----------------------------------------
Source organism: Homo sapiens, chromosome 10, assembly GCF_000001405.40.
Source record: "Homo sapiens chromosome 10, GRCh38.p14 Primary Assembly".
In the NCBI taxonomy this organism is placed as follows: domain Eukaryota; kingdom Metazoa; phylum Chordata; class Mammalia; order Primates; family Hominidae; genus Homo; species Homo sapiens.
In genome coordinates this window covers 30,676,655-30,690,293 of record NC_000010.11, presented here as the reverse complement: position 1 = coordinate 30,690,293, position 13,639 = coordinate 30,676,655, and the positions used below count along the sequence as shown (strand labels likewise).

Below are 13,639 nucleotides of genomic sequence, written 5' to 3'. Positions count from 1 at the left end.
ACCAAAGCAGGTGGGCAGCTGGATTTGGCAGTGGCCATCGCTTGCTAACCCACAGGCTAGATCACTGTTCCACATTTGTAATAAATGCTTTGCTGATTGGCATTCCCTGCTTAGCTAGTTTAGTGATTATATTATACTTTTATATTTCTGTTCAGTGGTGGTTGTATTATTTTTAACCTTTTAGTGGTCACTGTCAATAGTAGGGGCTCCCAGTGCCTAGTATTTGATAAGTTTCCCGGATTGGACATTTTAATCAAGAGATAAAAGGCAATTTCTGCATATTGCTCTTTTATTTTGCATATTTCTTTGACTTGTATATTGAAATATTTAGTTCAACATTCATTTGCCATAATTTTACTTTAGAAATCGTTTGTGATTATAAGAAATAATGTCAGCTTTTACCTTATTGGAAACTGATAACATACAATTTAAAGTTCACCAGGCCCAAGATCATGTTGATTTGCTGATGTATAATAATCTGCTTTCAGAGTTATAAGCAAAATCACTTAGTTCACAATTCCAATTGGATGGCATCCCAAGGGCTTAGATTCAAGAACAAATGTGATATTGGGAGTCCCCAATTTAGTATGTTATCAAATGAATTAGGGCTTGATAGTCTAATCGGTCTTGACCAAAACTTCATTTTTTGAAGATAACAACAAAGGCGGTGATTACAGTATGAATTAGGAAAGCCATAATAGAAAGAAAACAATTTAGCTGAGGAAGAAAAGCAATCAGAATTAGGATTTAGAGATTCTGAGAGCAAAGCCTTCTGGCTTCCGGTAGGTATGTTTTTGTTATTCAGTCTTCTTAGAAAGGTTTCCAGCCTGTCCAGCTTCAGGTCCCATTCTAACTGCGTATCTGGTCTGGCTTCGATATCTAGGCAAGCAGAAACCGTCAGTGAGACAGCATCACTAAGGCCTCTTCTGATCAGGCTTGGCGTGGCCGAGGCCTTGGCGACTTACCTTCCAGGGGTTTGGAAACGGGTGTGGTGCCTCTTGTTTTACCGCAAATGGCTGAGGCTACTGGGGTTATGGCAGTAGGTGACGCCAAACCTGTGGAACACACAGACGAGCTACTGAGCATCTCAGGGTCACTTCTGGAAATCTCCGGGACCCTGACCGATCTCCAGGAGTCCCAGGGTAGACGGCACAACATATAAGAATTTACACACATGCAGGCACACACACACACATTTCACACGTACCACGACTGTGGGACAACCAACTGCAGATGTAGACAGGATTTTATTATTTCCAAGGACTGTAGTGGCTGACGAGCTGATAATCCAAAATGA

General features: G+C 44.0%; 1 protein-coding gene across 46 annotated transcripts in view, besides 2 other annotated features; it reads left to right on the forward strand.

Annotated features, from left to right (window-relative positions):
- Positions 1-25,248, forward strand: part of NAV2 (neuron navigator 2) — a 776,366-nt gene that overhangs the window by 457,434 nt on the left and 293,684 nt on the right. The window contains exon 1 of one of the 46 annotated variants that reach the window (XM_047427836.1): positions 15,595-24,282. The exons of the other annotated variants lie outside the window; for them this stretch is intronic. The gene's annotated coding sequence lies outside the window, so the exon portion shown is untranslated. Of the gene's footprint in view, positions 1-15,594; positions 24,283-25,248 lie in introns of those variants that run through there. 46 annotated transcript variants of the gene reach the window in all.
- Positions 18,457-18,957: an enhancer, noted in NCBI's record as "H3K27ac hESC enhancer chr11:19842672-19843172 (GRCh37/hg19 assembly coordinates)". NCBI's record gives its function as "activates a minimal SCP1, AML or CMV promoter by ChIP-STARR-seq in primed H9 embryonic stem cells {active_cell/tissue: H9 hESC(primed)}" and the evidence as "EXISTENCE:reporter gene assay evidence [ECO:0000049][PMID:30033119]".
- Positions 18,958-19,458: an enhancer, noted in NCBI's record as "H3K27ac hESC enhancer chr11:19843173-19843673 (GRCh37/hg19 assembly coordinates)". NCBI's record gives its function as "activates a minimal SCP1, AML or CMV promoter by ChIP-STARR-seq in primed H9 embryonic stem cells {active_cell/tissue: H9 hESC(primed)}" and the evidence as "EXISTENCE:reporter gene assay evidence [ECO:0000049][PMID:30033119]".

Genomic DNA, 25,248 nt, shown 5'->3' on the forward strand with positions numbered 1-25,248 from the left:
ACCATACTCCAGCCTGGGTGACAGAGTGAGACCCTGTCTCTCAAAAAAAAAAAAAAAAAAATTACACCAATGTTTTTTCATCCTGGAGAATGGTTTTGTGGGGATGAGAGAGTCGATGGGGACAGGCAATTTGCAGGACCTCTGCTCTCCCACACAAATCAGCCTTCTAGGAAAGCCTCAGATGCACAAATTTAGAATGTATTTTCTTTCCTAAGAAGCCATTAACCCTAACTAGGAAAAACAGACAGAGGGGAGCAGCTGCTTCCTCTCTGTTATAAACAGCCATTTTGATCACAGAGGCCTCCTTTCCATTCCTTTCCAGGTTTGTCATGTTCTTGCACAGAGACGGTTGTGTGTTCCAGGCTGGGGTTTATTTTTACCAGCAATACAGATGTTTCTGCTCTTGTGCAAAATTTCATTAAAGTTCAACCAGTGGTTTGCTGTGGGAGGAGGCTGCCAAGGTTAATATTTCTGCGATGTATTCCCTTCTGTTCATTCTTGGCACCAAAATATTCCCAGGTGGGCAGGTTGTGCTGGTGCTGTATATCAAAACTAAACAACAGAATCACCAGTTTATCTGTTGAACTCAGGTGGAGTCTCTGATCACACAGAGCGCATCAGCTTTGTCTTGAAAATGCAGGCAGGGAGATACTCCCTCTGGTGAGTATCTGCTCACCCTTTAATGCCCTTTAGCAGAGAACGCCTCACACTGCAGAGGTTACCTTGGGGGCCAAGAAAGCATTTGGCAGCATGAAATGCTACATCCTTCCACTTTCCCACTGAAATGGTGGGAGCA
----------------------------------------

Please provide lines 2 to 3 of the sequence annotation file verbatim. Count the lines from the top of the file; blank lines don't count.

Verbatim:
Source record: "Homo sapiens chromosome 10, GRCh38.p14 Primary Assembly".
In the NCBI taxonomy this organism is placed as follows: domain Eukaryota; kingdom Metazoa; phylum Chordata; class Mammalia; order Primates; family Hominidae; genus Homo; species Homo sapiens.